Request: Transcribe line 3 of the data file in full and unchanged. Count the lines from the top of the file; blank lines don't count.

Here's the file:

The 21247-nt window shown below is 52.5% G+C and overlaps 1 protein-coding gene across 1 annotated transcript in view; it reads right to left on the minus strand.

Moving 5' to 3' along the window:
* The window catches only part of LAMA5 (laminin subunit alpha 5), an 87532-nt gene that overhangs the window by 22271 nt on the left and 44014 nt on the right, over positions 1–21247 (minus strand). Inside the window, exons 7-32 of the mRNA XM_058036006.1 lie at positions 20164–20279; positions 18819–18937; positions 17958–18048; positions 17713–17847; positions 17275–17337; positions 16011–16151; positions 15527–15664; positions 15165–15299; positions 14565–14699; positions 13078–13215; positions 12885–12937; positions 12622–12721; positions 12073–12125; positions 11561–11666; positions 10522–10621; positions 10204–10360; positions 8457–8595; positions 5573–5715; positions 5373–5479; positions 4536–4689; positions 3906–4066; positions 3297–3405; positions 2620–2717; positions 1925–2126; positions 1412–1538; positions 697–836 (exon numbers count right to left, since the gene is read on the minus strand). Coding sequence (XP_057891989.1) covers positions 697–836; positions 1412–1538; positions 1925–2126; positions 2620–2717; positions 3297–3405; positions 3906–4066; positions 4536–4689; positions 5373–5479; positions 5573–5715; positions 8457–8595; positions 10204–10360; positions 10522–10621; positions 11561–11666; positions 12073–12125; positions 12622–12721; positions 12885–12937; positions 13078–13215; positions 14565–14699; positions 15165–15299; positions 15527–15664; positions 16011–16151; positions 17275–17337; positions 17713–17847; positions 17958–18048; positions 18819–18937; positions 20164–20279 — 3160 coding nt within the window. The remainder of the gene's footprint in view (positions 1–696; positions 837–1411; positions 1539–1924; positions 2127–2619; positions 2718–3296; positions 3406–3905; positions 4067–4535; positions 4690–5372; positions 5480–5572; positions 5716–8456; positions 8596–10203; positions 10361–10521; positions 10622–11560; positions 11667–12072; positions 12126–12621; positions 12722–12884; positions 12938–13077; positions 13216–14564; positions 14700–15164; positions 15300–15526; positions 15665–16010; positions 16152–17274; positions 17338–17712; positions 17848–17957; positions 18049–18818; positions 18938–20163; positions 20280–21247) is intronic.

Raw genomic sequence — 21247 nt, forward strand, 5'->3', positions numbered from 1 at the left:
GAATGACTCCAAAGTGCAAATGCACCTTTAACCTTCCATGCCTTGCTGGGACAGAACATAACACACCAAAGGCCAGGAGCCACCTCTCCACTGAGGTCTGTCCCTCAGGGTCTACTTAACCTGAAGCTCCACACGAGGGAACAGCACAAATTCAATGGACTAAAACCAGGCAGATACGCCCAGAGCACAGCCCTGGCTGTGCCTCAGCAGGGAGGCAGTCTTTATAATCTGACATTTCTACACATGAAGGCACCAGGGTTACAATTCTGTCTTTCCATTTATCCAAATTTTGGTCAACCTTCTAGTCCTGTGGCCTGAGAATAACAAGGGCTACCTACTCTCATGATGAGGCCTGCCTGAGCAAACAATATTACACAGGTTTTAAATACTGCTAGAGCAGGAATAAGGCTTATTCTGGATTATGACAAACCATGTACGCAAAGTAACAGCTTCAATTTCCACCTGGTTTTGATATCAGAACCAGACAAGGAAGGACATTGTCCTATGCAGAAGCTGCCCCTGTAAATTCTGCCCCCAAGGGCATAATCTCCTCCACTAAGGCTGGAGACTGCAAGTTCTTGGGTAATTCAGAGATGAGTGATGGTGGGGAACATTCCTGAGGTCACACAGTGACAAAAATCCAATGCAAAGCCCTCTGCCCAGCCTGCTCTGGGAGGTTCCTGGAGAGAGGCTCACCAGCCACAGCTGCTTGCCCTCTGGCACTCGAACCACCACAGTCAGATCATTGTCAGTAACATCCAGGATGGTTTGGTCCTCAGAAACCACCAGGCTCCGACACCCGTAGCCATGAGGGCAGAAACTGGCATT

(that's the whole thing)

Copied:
* The window catches only part of LAMA5 (laminin subunit alpha 5), an 87532-nt gene that overhangs the window by 22271 nt on the left and 44014 nt on the right, over positions 1–21247 (minus strand). Inside the window, exons 7-32 of the mRNA XM_058036006.1 lie at positions 20164–20279; positions 18819–18937; positions 17958–18048; positions 17713–17847; positions 17275–17337; positions 16011–16151; positions 15527–15664; positions 15165–15299; positions 14565–14699; positions 13078–13215; positions 12885–12937; positions 12622–12721; positions 12073–12125; positions 11561–11666; positions 10522–10621; positions 10204–10360; positions 8457–8595; positions 5573–5715; positions 5373–5479; positions 4536–4689; positions 3906–4066; positions 3297–3405; positions 2620–2717; positions 1925–2126; positions 1412–1538; positions 697–836 (exon numbers count right to left, since the gene is read on the minus strand). Coding sequence (XP_057891989.1) covers positions 697–836; positions 1412–1538; positions 1925–2126; positions 2620–2717; positions 3297–3405; positions 3906–4066; positions 4536–4689; positions 5373–5479; positions 5573–5715; positions 8457–8595; positions 10204–10360; positions 10522–10621; positions 11561–11666; positions 12073–12125; positions 12622–12721; positions 12885–12937; positions 13078–13215; positions 14565–14699; positions 15165–15299; positions 15527–15664; positions 16011–16151; positions 17275–17337; positions 17713–17847; positions 17958–18048; positions 18819–18937; positions 20164–20279 — 3160 coding nt within the window. The remainder of the gene's footprint in view (positions 1–696; positions 837–1411; positions 1539–1924; positions 2127–2619; positions 2718–3296; positions 3406–3905; positions 4067–4535; positions 4690–5372; positions 5480–5572; positions 5716–8456; positions 8596–10203; positions 10361–10521; positions 10622–11560; positions 11667–12072; positions 12126–12621; positions 12722–12884; positions 12938–13077; positions 13216–14564; positions 14700–15164; positions 15300–15526; positions 15665–16010; positions 16152–17274; positions 17338–17712; positions 17848–17957; positions 18049–18818; positions 18938–20163; positions 20280–21247) is intronic.